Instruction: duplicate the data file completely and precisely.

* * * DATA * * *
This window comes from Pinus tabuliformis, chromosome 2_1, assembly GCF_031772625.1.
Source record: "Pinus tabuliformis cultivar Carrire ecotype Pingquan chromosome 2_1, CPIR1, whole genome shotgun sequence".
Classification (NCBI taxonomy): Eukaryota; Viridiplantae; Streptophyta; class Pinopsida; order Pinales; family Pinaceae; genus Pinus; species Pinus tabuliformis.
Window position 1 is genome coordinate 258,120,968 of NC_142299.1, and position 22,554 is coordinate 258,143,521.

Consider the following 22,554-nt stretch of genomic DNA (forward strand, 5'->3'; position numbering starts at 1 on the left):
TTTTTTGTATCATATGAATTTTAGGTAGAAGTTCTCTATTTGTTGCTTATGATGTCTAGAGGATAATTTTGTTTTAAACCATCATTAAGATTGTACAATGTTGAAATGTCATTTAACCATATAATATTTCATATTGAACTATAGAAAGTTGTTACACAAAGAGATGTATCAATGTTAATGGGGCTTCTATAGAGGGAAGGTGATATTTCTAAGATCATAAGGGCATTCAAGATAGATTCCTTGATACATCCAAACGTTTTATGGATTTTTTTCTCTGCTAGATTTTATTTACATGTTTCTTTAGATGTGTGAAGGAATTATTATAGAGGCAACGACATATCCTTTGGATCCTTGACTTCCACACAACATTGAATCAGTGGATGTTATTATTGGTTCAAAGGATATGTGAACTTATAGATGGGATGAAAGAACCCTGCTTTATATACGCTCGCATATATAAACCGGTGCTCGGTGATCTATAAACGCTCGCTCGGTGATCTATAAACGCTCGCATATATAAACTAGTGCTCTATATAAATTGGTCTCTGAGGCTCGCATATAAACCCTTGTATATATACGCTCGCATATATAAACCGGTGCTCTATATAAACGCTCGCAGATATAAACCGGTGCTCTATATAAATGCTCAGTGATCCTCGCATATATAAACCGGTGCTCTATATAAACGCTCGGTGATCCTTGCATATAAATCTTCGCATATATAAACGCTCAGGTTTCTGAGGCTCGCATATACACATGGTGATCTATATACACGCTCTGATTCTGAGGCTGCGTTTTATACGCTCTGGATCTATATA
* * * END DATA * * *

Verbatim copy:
This window comes from Pinus tabuliformis, chromosome 2_1, assembly GCF_031772625.1.
Source record: "Pinus tabuliformis cultivar Carrire ecotype Pingquan chromosome 2_1, CPIR1, whole genome shotgun sequence".
Classification (NCBI taxonomy): Eukaryota; Viridiplantae; Streptophyta; class Pinopsida; order Pinales; family Pinaceae; genus Pinus; species Pinus tabuliformis.
Window position 1 is genome coordinate 258,120,968 of NC_142299.1, and position 22,554 is coordinate 258,143,521.

Consider the following 22,554-nt stretch of genomic DNA (forward strand, 5'->3'; position numbering starts at 1 on the left):
TTTTTTGTATCATATGAATTTTAGGTAGAAGTTCTCTATTTGTTGCTTATGATGTCTAGAGGATAATTTTGTTTTAAACCATCATTAAGATTGTACAATGTTGAAATGTCATTTAACCATATAATATTTCATATTGAACTATAGAAAGTTGTTACACAAAGAGATGTATCAATGTTAATGGGGCTTCTATAGAGGGAAGGTGATATTTCTAAGATCATAAGGGCATTCAAGATAGATTCCTTGATACATCCAAACGTTTTATGGATTTTTTTCTCTGCTAGATTTTATTTACATGTTTCTTTAGATGTGTGAAGGAATTATTATAGAGGCAACGACATATCCTTTGGATCCTTGACTTCCACACAACATTGAATCAGTGGATGTTATTATTGGTTCAAAGGATATGTGAACTTATAGATGGGATGAAAGAACCCTGCTTTATATACGCTCGCATATATAAACCGGTGCTCGGTGATCTATAAACGCTCGCTCGGTGATCTATAAACGCTCGCATATATAAACTAGTGCTCTATATAAATTGGTCTCTGAGGCTCGCATATAAACCCTTGTATATATACGCTCGCATATATAAACCGGTGCTCTATATAAACGCTCGCAGATATAAACCGGTGCTCTATATAAATGCTCAGTGATCCTCGCATATATAAACCGGTGCTCTATATAAACGCTCGGTGATCCTTGCATATAAATCTTCGCATATATAAACGCTCAGGTTTCTGAGGCTCGCATATACACATGGTGATCTATATACACGCTCTGATTCTGAGGCTGCGTTTTATACGCTCTGGATCTATATA